A giant white shark found a miniature ancestor.

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An international research team led by Patrick L. Jambura of the University of Vienna studied the teeth of the great white shark and came to the conclusion that its distant ancestor was a small benthic shark from the middle Jurassic period.

A study published in the journal Scientific Reports, and briefly describes the site of the university. Scientists have found that the extinct giant megalodon and the modern white shark, the largest predator, probably had a common ancestor.

Photo: Press Service of the Vernadsky KFU
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Experts came to this conclusion after discovering a unique peculiarity of the teeth of both sharks. Experts traced the origin of this group and reached a small benthic shark from the middle Jurassic period.

Like in humans, shark teeth consist of two mineralized structures: a hard shell of hyper-mineralized tissue (human enamel and emaloid of a shark) and dentine of two kinds.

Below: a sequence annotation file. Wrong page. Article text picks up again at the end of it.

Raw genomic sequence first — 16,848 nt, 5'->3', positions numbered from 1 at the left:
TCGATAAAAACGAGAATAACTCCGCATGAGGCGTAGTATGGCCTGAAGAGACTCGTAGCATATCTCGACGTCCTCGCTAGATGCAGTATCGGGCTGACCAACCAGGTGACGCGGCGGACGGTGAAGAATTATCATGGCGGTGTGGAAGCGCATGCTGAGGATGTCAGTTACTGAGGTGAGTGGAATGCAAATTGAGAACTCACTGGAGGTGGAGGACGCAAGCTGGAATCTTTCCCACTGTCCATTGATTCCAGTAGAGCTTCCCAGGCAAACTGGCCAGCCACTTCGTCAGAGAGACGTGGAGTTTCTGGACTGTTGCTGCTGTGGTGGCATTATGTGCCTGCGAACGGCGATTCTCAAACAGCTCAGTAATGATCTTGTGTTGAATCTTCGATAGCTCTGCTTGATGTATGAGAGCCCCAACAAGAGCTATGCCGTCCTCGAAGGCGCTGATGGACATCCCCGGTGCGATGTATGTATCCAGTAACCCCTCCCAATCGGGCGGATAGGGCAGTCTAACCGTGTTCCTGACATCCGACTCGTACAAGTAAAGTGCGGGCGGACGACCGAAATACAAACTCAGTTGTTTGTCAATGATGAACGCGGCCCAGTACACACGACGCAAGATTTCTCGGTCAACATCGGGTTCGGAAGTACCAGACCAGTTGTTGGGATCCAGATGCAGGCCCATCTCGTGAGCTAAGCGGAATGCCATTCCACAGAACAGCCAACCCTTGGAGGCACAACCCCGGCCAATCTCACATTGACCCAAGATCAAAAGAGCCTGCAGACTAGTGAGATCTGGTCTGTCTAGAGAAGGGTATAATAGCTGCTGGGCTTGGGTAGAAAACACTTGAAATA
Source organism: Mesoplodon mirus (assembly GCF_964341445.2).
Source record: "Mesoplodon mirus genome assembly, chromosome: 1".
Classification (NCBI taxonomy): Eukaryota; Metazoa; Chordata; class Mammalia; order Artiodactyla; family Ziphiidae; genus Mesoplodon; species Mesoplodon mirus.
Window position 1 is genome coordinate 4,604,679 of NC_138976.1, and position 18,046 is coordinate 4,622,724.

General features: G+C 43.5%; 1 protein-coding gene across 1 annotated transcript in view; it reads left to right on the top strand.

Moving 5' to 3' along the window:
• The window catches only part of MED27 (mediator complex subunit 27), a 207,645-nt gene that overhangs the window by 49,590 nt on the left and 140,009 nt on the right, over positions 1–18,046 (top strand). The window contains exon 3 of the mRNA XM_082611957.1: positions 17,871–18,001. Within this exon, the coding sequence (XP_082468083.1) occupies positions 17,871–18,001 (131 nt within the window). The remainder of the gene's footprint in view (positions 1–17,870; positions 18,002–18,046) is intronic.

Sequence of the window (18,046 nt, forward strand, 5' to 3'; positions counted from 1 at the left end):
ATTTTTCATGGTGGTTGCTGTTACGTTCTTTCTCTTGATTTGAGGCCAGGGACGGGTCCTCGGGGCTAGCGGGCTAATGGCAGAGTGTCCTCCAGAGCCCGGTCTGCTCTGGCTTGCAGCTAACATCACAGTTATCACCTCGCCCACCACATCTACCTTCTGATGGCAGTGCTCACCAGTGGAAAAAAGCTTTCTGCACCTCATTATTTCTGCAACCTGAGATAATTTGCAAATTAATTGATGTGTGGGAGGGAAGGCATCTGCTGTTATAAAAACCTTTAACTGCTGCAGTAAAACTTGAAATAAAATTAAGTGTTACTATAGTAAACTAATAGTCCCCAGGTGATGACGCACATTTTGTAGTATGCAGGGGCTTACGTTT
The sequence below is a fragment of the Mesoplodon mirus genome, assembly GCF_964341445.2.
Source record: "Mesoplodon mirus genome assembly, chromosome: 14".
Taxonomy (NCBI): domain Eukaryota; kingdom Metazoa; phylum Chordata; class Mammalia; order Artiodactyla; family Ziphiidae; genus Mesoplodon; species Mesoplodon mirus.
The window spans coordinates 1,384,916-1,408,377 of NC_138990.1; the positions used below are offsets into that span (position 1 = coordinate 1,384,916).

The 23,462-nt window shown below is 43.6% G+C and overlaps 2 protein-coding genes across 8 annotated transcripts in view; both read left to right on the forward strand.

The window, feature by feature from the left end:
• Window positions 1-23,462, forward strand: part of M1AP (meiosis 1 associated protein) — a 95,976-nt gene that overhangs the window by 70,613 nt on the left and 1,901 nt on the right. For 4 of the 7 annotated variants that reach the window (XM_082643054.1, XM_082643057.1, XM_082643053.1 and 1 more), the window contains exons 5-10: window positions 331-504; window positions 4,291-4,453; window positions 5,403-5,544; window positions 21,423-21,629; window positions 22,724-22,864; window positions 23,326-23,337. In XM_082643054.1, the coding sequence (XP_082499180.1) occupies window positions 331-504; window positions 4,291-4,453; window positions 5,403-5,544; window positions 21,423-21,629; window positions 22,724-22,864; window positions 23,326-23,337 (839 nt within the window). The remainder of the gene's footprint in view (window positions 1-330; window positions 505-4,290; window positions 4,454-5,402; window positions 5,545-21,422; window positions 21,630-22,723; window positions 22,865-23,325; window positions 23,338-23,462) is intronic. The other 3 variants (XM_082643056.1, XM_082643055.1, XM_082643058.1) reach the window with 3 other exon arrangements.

Using computed tomography, Jambour and his colleagues discovered a peculiar condition of the teeth in the representatives of the studied group. They contain only one of the two types of dentin, which is not found in other sharks.

As a result, a common ancestor was found. Such was the fossil shark Palaeocarcharias stromeri. She lived 150-165 million years ago. The structure of her teeth was the same as that of the white shark.

Paleocarparia were small compared to their powerful descendant. Their length did not exceed one meter. They probably hunted small fish in shallow water.

Until now, their species affiliation was a mystery to scientists, since in body shape they resemble carpet sharks, and in shape of teeth they look like laminar sharks. And only the unique composition of the teeth allowed to identify these ancient predators.

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